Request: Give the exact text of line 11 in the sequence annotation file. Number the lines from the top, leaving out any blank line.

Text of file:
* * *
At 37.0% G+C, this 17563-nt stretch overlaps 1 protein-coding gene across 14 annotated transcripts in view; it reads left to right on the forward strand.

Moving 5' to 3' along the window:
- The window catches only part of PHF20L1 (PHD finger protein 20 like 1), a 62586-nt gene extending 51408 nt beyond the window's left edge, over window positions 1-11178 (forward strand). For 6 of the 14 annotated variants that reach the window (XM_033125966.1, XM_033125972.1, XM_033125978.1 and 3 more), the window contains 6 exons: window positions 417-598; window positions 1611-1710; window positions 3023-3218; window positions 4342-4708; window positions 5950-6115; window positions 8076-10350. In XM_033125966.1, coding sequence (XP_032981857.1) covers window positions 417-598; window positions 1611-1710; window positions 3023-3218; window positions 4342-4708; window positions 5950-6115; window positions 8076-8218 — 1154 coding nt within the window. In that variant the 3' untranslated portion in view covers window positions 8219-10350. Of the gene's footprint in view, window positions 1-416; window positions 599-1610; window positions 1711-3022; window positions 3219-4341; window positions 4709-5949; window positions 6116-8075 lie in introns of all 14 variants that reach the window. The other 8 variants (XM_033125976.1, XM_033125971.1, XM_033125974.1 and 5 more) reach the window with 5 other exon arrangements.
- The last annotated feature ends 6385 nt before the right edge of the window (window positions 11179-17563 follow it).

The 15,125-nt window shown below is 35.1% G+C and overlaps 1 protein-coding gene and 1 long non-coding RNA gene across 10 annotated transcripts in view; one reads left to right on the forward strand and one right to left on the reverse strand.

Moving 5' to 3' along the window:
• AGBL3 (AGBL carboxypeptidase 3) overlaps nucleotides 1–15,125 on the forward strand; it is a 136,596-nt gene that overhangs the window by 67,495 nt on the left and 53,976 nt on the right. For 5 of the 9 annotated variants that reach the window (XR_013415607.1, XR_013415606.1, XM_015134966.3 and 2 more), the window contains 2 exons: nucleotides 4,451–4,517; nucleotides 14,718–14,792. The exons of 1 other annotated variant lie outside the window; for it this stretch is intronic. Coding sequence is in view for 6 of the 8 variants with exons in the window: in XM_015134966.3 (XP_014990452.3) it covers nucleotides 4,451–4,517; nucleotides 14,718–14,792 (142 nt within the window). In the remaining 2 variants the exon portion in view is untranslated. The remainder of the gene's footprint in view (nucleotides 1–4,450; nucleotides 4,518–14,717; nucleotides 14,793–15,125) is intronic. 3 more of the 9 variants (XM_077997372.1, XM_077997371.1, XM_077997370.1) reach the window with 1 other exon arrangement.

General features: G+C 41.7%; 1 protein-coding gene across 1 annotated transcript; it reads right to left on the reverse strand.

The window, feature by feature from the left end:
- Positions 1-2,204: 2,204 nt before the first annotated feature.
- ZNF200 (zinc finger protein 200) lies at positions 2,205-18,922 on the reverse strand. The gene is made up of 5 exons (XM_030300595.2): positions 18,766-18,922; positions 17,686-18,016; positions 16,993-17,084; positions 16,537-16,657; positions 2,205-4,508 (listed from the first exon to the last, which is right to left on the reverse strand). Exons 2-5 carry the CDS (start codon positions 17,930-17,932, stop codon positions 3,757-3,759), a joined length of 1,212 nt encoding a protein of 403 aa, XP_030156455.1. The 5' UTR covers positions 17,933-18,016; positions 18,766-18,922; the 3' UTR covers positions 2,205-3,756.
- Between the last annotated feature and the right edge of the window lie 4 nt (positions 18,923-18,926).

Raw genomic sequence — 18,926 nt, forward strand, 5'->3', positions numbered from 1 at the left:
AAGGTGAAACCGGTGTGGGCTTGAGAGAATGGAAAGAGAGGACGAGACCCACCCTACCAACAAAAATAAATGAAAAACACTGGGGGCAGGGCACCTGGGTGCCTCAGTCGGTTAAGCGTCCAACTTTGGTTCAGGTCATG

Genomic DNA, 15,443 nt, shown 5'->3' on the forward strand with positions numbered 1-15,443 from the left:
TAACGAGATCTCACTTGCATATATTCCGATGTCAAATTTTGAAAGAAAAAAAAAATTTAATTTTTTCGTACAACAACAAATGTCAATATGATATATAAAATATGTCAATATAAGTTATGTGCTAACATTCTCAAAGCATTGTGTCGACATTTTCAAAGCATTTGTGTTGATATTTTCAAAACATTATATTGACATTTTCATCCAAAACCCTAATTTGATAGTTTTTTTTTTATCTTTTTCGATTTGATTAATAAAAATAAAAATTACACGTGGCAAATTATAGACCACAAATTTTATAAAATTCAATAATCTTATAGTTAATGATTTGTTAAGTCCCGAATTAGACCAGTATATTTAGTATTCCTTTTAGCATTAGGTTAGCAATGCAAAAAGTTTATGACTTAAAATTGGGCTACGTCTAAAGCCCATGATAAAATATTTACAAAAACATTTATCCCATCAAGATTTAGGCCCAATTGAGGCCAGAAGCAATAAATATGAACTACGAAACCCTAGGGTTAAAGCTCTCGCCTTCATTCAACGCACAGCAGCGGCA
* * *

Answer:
- ZNF200 (zinc finger protein 200) lies at positions 2,205-18,922 on the reverse strand. The gene is made up of 5 exons (XM_030300595.2): positions 18,766-18,922; positions 17,686-18,016; positions 16,993-17,084; positions 16,537-16,657; positions 2,205-4,508 (listed from the first exon to the last, which is right to left on the reverse strand). Exons 2-5 carry the CDS (start codon positions 17,930-17,932, stop codon positions 3,757-3,759), a joined length of 1,212 nt encoding a protein of 403 aa, XP_030156455.1. The 5' UTR covers positions 17,933-18,016; positions 18,766-18,922; the 3' UTR covers positions 2,205-3,756.